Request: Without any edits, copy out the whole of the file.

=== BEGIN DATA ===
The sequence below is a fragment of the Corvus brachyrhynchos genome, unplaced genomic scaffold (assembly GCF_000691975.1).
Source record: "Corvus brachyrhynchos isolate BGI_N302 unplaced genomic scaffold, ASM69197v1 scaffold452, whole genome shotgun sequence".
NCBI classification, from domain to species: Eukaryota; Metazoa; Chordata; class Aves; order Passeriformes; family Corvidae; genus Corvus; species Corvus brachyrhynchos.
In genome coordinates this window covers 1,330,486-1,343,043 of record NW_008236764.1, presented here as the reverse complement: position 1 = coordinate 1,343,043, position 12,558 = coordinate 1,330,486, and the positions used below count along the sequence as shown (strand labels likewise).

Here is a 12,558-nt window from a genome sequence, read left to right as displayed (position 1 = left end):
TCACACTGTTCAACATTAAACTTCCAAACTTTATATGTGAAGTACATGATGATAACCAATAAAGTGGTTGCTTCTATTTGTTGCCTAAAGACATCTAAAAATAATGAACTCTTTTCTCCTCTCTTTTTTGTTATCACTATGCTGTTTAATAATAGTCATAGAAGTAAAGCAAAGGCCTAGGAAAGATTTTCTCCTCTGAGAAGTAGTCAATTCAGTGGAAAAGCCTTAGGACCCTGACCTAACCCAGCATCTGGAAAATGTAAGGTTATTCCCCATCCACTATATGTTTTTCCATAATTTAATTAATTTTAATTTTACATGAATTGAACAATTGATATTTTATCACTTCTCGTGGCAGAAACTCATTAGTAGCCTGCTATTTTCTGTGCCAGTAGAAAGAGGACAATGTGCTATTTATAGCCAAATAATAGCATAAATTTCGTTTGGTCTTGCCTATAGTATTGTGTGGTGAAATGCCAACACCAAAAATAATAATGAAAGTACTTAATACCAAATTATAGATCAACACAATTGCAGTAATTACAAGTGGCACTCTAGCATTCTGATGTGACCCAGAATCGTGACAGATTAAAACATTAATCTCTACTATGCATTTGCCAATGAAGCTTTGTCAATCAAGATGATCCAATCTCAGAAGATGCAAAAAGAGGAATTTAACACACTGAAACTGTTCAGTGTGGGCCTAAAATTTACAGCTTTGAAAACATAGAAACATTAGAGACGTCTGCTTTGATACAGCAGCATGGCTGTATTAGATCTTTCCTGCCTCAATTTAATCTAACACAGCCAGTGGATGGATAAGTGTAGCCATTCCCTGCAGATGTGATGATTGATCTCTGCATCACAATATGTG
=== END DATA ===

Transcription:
The sequence below is a fragment of the Corvus brachyrhynchos genome, unplaced genomic scaffold (assembly GCF_000691975.1).
Source record: "Corvus brachyrhynchos isolate BGI_N302 unplaced genomic scaffold, ASM69197v1 scaffold452, whole genome shotgun sequence".
NCBI classification, from domain to species: Eukaryota; Metazoa; Chordata; class Aves; order Passeriformes; family Corvidae; genus Corvus; species Corvus brachyrhynchos.
In genome coordinates this window covers 1,330,486-1,343,043 of record NW_008236764.1, presented here as the reverse complement: position 1 = coordinate 1,343,043, position 12,558 = coordinate 1,330,486, and the positions used below count along the sequence as shown (strand labels likewise).

Here is a 12,558-nt window from a genome sequence, read left to right as displayed (position 1 = left end):
TCACACTGTTCAACATTAAACTTCCAAACTTTATATGTGAAGTACATGATGATAACCAATAAAGTGGTTGCTTCTATTTGTTGCCTAAAGACATCTAAAAATAATGAACTCTTTTCTCCTCTCTTTTTTGTTATCACTATGCTGTTTAATAATAGTCATAGAAGTAAAGCAAAGGCCTAGGAAAGATTTTCTCCTCTGAGAAGTAGTCAATTCAGTGGAAAAGCCTTAGGACCCTGACCTAACCCAGCATCTGGAAAATGTAAGGTTATTCCCCATCCACTATATGTTTTTCCATAATTTAATTAATTTTAATTTTACATGAATTGAACAATTGATATTTTATCACTTCTCGTGGCAGAAACTCATTAGTAGCCTGCTATTTTCTGTGCCAGTAGAAAGAGGACAATGTGCTATTTATAGCCAAATAATAGCATAAATTTCGTTTGGTCTTGCCTATAGTATTGTGTGGTGAAATGCCAACACCAAAAATAATAATGAAAGTACTTAATACCAAATTATAGATCAACACAATTGCAGTAATTACAAGTGGCACTCTAGCATTCTGATGTGACCCAGAATCGTGACAGATTAAAACATTAATCTCTACTATGCATTTGCCAATGAAGCTTTGTCAATCAAGATGATCCAATCTCAGAAGATGCAAAAAGAGGAATTTAACACACTGAAACTGTTCAGTGTGGGCCTAAAATTTACAGCTTTGAAAACATAGAAACATTAGAGACGTCTGCTTTGATACAGCAGCATGGCTGTATTAGATCTTTCCTGCCTCAATTTAATCTAACACAGCCAGTGGATGGATAAGTGTAGCCATTCCCTGCAGATGTGATGATTGATCTCTGCATCACAATATGTG